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Donated plane helps aviation students in Council Bluffs



COUNCIL BLUFFS, Iowa (AP) — As the newest addition to Iowa Western Community College aviation technology department’s fleet of airplanes, taxied to its new home, a group of students excitedly watched before jumping into action to get the bird in the college’s hangar.
Robert Faulk, an Omaha physician, donated the 1981 Piper Cheyenne 2XL on Thursday, giving the program its newest, nicest plane to help enhance students’ work as they prepare for careers in the field.
“I’m hopeful it will benefit the community,” Faulk said at the department’s home at the Council Bluffs Municipal Airport.
The jubilation wasn’t exclusive to students, either.
“It’s an exciting day,” aviation maintenance instructor Dylan Driscoll told the Council Bluffs Daily Nonpareil. “This makes a huge difference. This is perfect.”
Faulk, who’s been flying since 1985, owned the Piper Cheyenne for the last five years. He said finding parts was becoming more difficult and decided, “it was time to do something for the plane.”
That “something” was a new home that’ll help students advance their career prospects. The Iowa Western program teaches students all aspects of an aircraft — engines, instruments, flight physics, maintenance rules and regulations, heating and cooling, electricity, metal fatigue and corrosion, propellers and a slew of other aspects, aviation maintenance instructor Eric Ely said.
“It gives us a whole other plane to explore,” Ely said of the gift.
Driscoll noted that while a 1981 model sounds old, it’s not like a used car. Planes must pass certification each year to remain in use.
The Iowa Western program has a number of planes of various conditions, along with replica teaching tools. The instructors said they’re thrilled to have another air-worthy plane, this one a twin-turbo engine. The real deal.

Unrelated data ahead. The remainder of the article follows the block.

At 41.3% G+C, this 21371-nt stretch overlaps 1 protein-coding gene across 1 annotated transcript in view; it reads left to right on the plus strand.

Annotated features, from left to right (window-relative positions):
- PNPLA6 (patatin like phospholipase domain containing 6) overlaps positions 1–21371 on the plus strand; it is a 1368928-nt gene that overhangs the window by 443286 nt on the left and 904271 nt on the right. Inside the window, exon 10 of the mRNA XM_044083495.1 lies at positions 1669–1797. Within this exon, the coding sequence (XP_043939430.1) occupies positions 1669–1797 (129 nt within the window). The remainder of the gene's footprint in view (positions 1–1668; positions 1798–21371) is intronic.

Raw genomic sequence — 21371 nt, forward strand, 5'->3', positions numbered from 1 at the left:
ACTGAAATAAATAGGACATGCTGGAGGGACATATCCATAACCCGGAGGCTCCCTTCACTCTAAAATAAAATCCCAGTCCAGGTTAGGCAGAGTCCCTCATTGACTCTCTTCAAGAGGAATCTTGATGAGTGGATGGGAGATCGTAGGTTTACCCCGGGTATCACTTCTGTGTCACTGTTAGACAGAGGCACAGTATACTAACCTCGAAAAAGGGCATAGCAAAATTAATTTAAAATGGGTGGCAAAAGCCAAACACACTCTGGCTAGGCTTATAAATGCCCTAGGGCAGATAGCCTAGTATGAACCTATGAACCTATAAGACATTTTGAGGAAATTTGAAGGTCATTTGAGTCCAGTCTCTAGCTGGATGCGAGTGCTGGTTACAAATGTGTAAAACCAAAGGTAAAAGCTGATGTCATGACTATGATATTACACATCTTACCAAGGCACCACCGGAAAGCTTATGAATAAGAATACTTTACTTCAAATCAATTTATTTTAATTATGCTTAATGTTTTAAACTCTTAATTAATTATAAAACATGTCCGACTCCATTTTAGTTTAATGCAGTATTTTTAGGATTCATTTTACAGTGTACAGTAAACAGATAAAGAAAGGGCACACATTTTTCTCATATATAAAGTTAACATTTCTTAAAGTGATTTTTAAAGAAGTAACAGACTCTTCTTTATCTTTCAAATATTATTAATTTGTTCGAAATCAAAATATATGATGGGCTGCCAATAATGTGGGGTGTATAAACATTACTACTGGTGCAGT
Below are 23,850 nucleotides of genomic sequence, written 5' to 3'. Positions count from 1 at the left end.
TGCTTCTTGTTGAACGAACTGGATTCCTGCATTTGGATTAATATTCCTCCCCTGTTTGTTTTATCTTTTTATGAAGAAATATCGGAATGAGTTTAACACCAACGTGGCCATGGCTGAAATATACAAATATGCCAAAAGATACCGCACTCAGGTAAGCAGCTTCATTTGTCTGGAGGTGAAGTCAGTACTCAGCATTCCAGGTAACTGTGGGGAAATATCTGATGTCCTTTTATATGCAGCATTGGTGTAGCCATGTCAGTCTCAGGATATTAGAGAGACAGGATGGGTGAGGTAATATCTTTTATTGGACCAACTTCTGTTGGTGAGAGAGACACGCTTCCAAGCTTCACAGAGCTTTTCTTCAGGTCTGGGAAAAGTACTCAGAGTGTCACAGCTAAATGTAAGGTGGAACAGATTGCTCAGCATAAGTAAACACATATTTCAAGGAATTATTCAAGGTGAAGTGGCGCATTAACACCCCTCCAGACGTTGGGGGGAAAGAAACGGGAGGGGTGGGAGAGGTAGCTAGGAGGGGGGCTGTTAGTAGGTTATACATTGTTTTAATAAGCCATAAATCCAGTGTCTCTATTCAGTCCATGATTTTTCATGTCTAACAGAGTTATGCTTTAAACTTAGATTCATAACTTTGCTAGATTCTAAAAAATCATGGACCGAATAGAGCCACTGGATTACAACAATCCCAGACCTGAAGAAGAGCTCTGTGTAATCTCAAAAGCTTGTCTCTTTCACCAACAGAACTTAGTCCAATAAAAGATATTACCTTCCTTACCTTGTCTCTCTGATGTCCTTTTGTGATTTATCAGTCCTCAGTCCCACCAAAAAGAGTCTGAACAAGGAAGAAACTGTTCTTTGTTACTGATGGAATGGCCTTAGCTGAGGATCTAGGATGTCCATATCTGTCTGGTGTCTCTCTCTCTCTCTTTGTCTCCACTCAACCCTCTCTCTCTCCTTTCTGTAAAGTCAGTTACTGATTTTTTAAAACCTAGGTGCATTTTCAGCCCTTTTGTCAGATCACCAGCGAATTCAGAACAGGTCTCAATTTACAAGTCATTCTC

“The real thing is always better,” Driscoll said. “We can use this for 20 to 30 subject areas.”
Once students start working on it the plane can’t be flown, per Federal Aviation Administration rules. It could fly again if purchased from the school, with the new owner having it inspected and certified for flight.
“We’ll keep it flight-worthy as much as we can. But this is a training facility, mistakes will be made — which is expected,” Ely said. “They make mistakes here, so they don’t make them in the field.”
The Iowa Western program is the largest in the region. There are also programs at Indian Hills Community College in Indianola and Western Nebraska Community College in Sidney, Nebraska, along with an Aviation Institute of Maintenance in Kansas City, Missouri.
“Something new, something we didn’t have before,” second-year student Kaine Smith said Thursday.
Smith was among a group of students that came for arrival, though they didn’t have to be there — Iowa Western’s on winter break until Jan. 11.
“It’s new and exciting,” Smith said. “It’s very generous of the Faulks.”

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